developed areas around chairlifts and base areas while protecting the less-developed areas of a ski area. And of course, Bedwell said, all development will be natural-resource-oriented and will “harmonize with the outdoor setting and natural environment.” So no Ferris wheels, water slides, golf courses, tennis courts or skateboard parks.
Geraldine Link , director of public policy for the National Ski Areas Association, said the nation’s 121 resorts on federal land will likely quickly pursue things such as zip lines and canopy tours.
“Then, in general, ski areas will begin investing more in summer facilities because this summertime question mark has been removed,” Link said. “This act means we won’t see turmoil or issues based
MOUNTAIN BIKING (Helen H. Richardson, Denver Post file)
on the appropriateness of summer activities. I think we are going to see resorts go full bore and try to create a critical mass they need for a successful summer program.”
Resorts will still need to follow the established process of submitting a master development plan to the Forest Service and assessing project impacts through federal environmental review.
“It should certainly help in the sense that it will give ‘programmatic’ direction to a wider array of summer uses on Forest Service land within the ski areas,” said Jim Stark, winter-sports administrator with the Aspen Ranger District who last April completed an environmental review of new summertime bike trails at the Snowmass ski area. “Overall, this should help the Forest Service be a little more consistent in how we look at proposals nationally.”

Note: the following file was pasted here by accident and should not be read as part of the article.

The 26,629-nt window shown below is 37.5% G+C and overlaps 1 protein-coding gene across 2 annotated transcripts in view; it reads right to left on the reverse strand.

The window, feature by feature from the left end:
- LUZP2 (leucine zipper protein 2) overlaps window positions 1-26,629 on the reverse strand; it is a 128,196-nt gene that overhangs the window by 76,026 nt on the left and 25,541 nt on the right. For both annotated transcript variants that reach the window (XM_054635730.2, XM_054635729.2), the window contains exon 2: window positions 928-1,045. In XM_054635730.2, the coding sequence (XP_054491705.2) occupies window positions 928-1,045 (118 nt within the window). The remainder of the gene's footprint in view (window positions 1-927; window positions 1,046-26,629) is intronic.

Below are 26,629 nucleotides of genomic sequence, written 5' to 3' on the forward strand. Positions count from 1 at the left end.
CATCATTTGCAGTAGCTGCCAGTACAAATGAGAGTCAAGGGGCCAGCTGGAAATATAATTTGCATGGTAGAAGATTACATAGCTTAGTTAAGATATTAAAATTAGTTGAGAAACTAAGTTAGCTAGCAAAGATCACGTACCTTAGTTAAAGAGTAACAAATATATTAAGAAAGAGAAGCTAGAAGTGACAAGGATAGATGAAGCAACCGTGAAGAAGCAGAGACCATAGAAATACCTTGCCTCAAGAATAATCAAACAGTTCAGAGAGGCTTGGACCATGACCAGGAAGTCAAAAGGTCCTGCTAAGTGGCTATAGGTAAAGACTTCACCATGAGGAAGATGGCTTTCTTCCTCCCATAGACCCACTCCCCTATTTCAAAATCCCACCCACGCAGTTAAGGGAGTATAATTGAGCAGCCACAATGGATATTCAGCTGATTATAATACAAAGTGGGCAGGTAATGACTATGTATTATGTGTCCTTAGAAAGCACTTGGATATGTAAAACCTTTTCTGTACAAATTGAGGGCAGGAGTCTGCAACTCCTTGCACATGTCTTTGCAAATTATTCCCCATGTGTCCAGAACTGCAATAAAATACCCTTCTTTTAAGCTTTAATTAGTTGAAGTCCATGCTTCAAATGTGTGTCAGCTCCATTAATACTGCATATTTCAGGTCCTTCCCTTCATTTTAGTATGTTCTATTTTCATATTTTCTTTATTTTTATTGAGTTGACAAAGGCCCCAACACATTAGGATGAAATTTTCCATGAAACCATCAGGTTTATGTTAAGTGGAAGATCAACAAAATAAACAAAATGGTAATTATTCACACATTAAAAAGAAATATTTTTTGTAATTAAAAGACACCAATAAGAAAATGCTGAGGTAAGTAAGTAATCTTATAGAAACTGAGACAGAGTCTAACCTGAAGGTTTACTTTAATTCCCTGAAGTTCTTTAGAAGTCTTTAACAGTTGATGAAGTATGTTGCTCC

For those who need a break from Colorado pine beetle stories..Note that this story is the sixth article in an eight week series in the Black Hills Pioneer. Remember that the Hills are full of ponderosa pine, a different beast in terms of pine beetles than the lodgepole in Colorado, Wyoming and Montana.
Forest Service ‘optimistic’ about success against pine beetles
By Mark VanGerpen Black Hills Pioneer | Posted: Thursday, November 17, 2011 9:38 am
NORTHERN HILLS — The Black Hills National Forest faces some serious challenges in terms of combating the mountain pine beetle, but its managers say there is hope of success.
In terms of the beetle epidemic, Forest Supervisor Craig Bobzien said that with the variety of resources available to us, we can be optimistic about successfully preventing the total infestation of the forest.
“I’m of the belief — and I will say this is a shared belief among a lot of people who are working on this — that in the Black Hills, we have the ingredients in place to have the best chance of being successful in having a healthy forest, of really any place that I know of in the West that’s being threatened right now,” Bobzien said.
To achieve that success, the Forest Service has formulated a strategy for responding to the beetles, but it will also take cooperation with governments, landowners and other entities across the forest.
The Western Bark Beetle Strategy, published by the Forest Service in July, identifies three main “prongs” or considerations in treating for the beetles: human safety, forest recovery after a devastating infestation, and long-term forest resiliency through thinning and treatment methods.